Protein: The body builder

Protein: The body builder



It is a well known fact that protein is very essential in the body. Protein accelerates growth rate and maturation. Studies have shown that adults require only about 30 grams of protein every day. The human body often and effectively recycles and harvests its own protein. Many a time, the only protein the body
loses that needs replacement are those that the body cannot retrieve such as skin, hair, fingernails, and toenails. The daily recommended intake of protein has been set at 0.8 grams per kilogram of body weight. This is more than the 30 gram minimum requirement per day. Children need extra protein especially during the period of rapid growth. It has been shown that children eating high protein foods tend to grow bigger and develop faster.
Proteins are made up of 20 amino acids. It has been shown that the body can manufacture 12 of these building blocks on its own and eight of the remaining amino acids are demonstrated to be very vital in adults. And these remaining eight amino acids have to be provided through diet. It is a usual belief by individuals that they have to eat meat and consume dairy products in order to supplement for these vital amino acids. The obvious fact is that these diets or foods are very high in fat and cholesterol and lack fibre and have been found to be very dangerous to health in the long run. Plant foods that contain amino acids are often recommended because these foods are low in fat, full of nutrients, high in fibre, free of cholesterol and they have plenty of protein. These kind of plant foods include: legumes like soy beans, beans, chickpea etc. Vegetables like carrots, cabbage, potatoes, green pepper, spring onions etc. Grains like oatmeal, wheat etc.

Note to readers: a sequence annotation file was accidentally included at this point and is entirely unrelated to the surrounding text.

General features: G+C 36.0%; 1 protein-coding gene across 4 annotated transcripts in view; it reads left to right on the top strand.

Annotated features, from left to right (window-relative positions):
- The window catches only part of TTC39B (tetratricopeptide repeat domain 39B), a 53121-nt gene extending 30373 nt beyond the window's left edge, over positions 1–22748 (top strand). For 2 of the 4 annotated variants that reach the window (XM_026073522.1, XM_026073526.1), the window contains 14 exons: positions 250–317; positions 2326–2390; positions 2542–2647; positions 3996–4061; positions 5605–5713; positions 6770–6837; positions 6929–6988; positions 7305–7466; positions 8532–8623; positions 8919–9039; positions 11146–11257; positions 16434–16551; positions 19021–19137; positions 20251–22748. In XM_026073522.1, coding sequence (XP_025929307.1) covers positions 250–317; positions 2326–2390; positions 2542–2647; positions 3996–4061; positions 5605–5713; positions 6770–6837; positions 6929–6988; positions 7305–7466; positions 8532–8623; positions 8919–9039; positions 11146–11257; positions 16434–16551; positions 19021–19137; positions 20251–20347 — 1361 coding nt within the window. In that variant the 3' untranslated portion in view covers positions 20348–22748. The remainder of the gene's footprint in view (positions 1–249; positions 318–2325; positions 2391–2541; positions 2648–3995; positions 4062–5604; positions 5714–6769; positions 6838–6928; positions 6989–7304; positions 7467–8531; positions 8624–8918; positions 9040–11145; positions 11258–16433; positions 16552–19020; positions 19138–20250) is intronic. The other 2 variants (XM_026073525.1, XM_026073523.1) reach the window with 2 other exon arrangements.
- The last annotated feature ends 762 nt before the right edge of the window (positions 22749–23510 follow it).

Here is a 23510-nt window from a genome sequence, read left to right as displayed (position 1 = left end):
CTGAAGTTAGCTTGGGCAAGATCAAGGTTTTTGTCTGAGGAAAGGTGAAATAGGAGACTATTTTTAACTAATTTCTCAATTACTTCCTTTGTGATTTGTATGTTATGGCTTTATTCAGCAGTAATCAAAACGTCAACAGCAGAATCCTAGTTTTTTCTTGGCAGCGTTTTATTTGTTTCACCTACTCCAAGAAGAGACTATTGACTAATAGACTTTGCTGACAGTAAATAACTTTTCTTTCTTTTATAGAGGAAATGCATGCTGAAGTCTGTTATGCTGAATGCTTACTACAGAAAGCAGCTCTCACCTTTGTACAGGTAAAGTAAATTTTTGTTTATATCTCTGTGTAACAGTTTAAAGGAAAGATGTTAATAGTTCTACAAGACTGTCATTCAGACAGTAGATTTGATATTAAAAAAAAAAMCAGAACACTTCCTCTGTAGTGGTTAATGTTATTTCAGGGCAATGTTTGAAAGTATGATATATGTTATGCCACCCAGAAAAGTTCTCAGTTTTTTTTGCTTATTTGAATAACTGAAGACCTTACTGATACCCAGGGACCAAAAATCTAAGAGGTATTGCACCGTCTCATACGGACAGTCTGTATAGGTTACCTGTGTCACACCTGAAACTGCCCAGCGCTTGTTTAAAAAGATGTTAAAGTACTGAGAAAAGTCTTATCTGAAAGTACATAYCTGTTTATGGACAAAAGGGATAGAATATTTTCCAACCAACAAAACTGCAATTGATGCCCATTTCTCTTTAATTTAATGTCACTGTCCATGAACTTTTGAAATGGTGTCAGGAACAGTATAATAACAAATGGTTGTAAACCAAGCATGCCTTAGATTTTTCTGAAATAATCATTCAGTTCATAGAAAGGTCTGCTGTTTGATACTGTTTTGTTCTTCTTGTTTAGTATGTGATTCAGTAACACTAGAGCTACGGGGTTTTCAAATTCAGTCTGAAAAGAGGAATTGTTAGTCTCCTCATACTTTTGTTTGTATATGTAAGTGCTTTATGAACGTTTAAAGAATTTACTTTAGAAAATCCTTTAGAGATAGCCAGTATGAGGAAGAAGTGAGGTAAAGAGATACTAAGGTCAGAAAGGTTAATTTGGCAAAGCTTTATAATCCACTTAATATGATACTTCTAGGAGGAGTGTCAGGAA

WHAT PROTEIN CAN DO?
Most of the protein being consumed by developed and developing countries comes from animal products and is loaded with cholesterol and fat. Because of the fact that fat is well hidden, many people don’t realize that dairy products, sausages and meats contribute to 60 to 85% of their calories intake. Too much fat particularly saturated fat are one of the known causes of narrowing, hardening and increase of plague in the vital oxygen carrying arteries. Protein can result in the following:

  1. Excess protein places a huge burden on the kidneys. This has been noted to be the leading cause of kidney diseases in both developing and developed nations. 
  2. High protein foods are often associated with osteoporosis (a disease of the bone that causes weakening of the bones). The processing of excess amount of protein by the kidneys requires calcium which is taken from the bones thereby reducing the amount of calcium in the bones leading to osteoporosis. 
  3. Excessive intake of protein has been associated to the etiology of different kinds of cancers. 
  4. Increased intake of meat which is an animal protein leads to late sexual maturity in girls, in contrast to what is obtainable when plant proteins are more consumed. 
  5. A high protein diet reduces or decreases one’s endurance. That is why athletes now give more preference to complex carbohydrates rather than protein.

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